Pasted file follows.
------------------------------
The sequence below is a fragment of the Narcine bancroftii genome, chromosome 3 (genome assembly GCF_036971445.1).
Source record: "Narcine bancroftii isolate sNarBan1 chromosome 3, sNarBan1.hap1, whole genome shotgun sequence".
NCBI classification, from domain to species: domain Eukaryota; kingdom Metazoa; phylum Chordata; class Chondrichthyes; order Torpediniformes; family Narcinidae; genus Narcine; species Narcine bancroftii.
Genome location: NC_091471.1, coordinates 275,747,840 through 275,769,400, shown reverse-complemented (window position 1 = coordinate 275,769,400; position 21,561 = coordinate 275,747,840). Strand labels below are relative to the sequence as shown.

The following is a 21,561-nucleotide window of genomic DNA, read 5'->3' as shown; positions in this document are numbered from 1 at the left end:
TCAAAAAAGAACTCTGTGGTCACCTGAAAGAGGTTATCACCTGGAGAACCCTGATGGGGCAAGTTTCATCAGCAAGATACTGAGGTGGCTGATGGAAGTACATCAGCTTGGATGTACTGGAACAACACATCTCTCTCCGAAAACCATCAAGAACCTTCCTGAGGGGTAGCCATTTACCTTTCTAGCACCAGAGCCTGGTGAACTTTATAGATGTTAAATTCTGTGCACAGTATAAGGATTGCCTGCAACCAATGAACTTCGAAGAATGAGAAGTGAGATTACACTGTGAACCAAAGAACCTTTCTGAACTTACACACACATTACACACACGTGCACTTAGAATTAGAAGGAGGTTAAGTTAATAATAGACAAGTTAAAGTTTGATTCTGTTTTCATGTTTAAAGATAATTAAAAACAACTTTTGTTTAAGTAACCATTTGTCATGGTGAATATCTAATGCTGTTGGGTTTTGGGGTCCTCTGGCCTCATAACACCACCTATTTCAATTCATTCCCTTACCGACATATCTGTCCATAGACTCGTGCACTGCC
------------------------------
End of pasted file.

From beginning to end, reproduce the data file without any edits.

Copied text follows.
The sequence below is a fragment of the Narcine bancroftii genome, chromosome 3 (genome assembly GCF_036971445.1).
Source record: "Narcine bancroftii isolate sNarBan1 chromosome 3, sNarBan1.hap1, whole genome shotgun sequence".
NCBI classification, from domain to species: domain Eukaryota; kingdom Metazoa; phylum Chordata; class Chondrichthyes; order Torpediniformes; family Narcinidae; genus Narcine; species Narcine bancroftii.
Genome location: NC_091471.1, coordinates 275,747,840 through 275,769,400, shown reverse-complemented (window position 1 = coordinate 275,769,400; position 21,561 = coordinate 275,747,840). Strand labels below are relative to the sequence as shown.

The following is a 21,561-nucleotide window of genomic DNA, read 5'->3' as shown; positions in this document are numbered from 1 at the left end:
TCAAAAAAGAACTCTGTGGTCACCTGAAAGAGGTTATCACCTGGAGAACCCTGATGGGGCAAGTTTCATCAGCAAGATACTGAGGTGGCTGATGGAAGTACATCAGCTTGGATGTACTGGAACAACACATCTCTCTCCGAAAACCATCAAGAACCTTCCTGAGGGGTAGCCATTTACCTTTCTAGCACCAGAGCCTGGTGAACTTTATAGATGTTAAATTCTGTGCACAGTATAAGGATTGCCTGCAACCAATGAACTTCGAAGAATGAGAAGTGAGATTACACTGTGAACCAAAGAACCTTTCTGAACTTACACACACATTACACACACGTGCACTTAGAATTAGAAGGAGGTTAAGTTAATAATAGACAAGTTAAAGTTTGATTCTGTTTTCATGTTTAAAGATAATTAAAAACAACTTTTGTTTAAGTAACCATTTGTCATGGTGAATATCTAATGCTGTTGGGTTTTGGGGTCCTCTGGCCTCATAACACCACCTATTTCAATTCATTCCCTTACCGACATATCTGTCCATAGACTCGTGCACTGCC